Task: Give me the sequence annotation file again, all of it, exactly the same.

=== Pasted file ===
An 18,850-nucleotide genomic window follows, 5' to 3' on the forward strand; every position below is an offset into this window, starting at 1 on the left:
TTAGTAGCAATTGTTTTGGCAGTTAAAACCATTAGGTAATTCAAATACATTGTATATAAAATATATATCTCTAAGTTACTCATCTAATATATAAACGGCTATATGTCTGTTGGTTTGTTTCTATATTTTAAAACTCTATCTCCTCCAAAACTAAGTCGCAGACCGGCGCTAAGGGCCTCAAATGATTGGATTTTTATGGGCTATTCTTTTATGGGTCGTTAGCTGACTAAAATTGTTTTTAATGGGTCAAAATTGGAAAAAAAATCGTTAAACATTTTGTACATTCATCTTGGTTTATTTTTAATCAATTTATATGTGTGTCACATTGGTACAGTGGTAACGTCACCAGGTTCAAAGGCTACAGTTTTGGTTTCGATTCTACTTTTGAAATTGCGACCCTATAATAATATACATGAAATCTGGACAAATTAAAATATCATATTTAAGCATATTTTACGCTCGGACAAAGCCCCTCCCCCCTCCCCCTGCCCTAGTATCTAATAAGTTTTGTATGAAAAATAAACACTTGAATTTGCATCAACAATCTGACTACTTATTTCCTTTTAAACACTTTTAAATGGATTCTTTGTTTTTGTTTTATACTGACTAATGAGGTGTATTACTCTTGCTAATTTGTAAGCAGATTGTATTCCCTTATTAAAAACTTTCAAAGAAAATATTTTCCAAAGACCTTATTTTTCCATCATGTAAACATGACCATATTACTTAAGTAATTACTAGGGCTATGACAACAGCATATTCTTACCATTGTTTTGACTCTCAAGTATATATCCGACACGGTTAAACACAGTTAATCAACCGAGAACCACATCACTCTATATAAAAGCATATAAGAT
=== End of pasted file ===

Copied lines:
An 18,850-nucleotide genomic window follows, 5' to 3' on the forward strand; every position below is an offset into this window, starting at 1 on the left:
TTAGTAGCAATTGTTTTGGCAGTTAAAACCATTAGGTAATTCAAATACATTGTATATAAAATATATATCTCTAAGTTACTCATCTAATATATAAACGGCTATATGTCTGTTGGTTTGTTTCTATATTTTAAAACTCTATCTCCTCCAAAACTAAGTCGCAGACCGGCGCTAAGGGCCTCAAATGATTGGATTTTTATGGGCTATTCTTTTATGGGTCGTTAGCTGACTAAAATTGTTTTTAATGGGTCAAAATTGGAAAAAAAATCGTTAAACATTTTGTACATTCATCTTGGTTTATTTTTAATCAATTTATATGTGTGTCACATTGGTACAGTGGTAACGTCACCAGGTTCAAAGGCTACAGTTTTGGTTTCGATTCTACTTTTGAAATTGCGACCCTATAATAATATACATGAAATCTGGACAAATTAAAATATCATATTTAAGCATATTTTACGCTCGGACAAAGCCCCTCCCCCCTCCCCCTGCCCTAGTATCTAATAAGTTTTGTATGAAAAATAAACACTTGAATTTGCATCAACAATCTGACTACTTATTTCCTTTTAAACACTTTTAAATGGATTCTTTGTTTTTGTTTTATACTGACTAATGAGGTGTATTACTCTTGCTAATTTGTAAGCAGATTGTATTCCCTTATTAAAAACTTTCAAAGAAAATATTTTCCAAAGACCTTATTTTTCCATCATGTAAACATGACCATATTACTTAAGTAATTACTAGGGCTATGACAACAGCATATTCTTACCATTGTTTTGACTCTCAAGTATATATCCGACACGGTTAAACACAGTTAATCAACCGAGAACCACATCACTCTATATAAAAGCATATAAGAT